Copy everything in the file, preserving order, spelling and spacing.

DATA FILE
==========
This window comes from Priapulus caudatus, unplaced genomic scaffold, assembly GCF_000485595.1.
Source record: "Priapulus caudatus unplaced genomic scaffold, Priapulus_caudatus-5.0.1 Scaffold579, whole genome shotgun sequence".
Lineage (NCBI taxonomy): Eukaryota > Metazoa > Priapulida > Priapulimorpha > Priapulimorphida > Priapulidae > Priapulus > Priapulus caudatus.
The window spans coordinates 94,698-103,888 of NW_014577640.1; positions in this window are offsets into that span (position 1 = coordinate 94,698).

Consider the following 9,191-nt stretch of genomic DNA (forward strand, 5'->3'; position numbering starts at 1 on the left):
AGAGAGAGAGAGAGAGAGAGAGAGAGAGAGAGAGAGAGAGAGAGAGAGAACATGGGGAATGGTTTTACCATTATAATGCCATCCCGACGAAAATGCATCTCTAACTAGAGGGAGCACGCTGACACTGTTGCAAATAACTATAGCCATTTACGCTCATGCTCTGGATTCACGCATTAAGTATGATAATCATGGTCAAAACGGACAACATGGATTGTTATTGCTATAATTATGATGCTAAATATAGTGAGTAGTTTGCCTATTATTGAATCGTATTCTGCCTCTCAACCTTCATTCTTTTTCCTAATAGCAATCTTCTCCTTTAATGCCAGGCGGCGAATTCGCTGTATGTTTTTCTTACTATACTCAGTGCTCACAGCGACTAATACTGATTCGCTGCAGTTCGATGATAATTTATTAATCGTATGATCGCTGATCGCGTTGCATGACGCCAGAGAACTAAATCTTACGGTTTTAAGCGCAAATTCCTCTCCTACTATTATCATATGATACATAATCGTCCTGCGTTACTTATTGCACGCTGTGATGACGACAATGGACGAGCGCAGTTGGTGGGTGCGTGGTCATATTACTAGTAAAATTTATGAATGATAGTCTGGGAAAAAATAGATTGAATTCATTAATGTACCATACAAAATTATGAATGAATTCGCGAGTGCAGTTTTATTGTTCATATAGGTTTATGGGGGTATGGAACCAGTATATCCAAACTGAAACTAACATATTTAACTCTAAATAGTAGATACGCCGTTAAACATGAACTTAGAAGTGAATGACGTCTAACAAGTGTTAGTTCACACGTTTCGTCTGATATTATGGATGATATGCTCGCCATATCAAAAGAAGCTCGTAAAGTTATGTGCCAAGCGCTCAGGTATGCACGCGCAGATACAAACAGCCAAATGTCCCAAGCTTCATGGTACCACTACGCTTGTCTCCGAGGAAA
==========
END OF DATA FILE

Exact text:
This window comes from Priapulus caudatus, unplaced genomic scaffold, assembly GCF_000485595.1.
Source record: "Priapulus caudatus unplaced genomic scaffold, Priapulus_caudatus-5.0.1 Scaffold579, whole genome shotgun sequence".
Lineage (NCBI taxonomy): Eukaryota > Metazoa > Priapulida > Priapulimorpha > Priapulimorphida > Priapulidae > Priapulus > Priapulus caudatus.
The window spans coordinates 94,698-103,888 of NW_014577640.1; positions in this window are offsets into that span (position 1 = coordinate 94,698).

Consider the following 9,191-nt stretch of genomic DNA (forward strand, 5'->3'; position numbering starts at 1 on the left):
AGAGAGAGAGAGAGAGAGAGAGAGAGAGAGAGAGAGAGAGAGAGAGAGAACATGGGGAATGGTTTTACCATTATAATGCCATCCCGACGAAAATGCATCTCTAACTAGAGGGAGCACGCTGACACTGTTGCAAATAACTATAGCCATTTACGCTCATGCTCTGGATTCACGCATTAAGTATGATAATCATGGTCAAAACGGACAACATGGATTGTTATTGCTATAATTATGATGCTAAATATAGTGAGTAGTTTGCCTATTATTGAATCGTATTCTGCCTCTCAACCTTCATTCTTTTTCCTAATAGCAATCTTCTCCTTTAATGCCAGGCGGCGAATTCGCTGTATGTTTTTCTTACTATACTCAGTGCTCACAGCGACTAATACTGATTCGCTGCAGTTCGATGATAATTTATTAATCGTATGATCGCTGATCGCGTTGCATGACGCCAGAGAACTAAATCTTACGGTTTTAAGCGCAAATTCCTCTCCTACTATTATCATATGATACATAATCGTCCTGCGTTACTTATTGCACGCTGTGATGACGACAATGGACGAGCGCAGTTGGTGGGTGCGTGGTCATATTACTAGTAAAATTTATGAATGATAGTCTGGGAAAAAATAGATTGAATTCATTAATGTACCATACAAAATTATGAATGAATTCGCGAGTGCAGTTTTATTGTTCATATAGGTTTATGGGGGTATGGAACCAGTATATCCAAACTGAAACTAACATATTTAACTCTAAATAGTAGATACGCCGTTAAACATGAACTTAGAAGTGAATGACGTCTAACAAGTGTTAGTTCACACGTTTCGTCTGATATTATGGATGATATGCTCGCCATATCAAAAGAAGCTCGTAAAGTTATGTGCCAAGCGCTCAGGTATGCACGCGCAGATACAAACAGCCAAATGTCCCAAGCTTCATGGTACCACTACGCTTGTCTCCGAGGAAA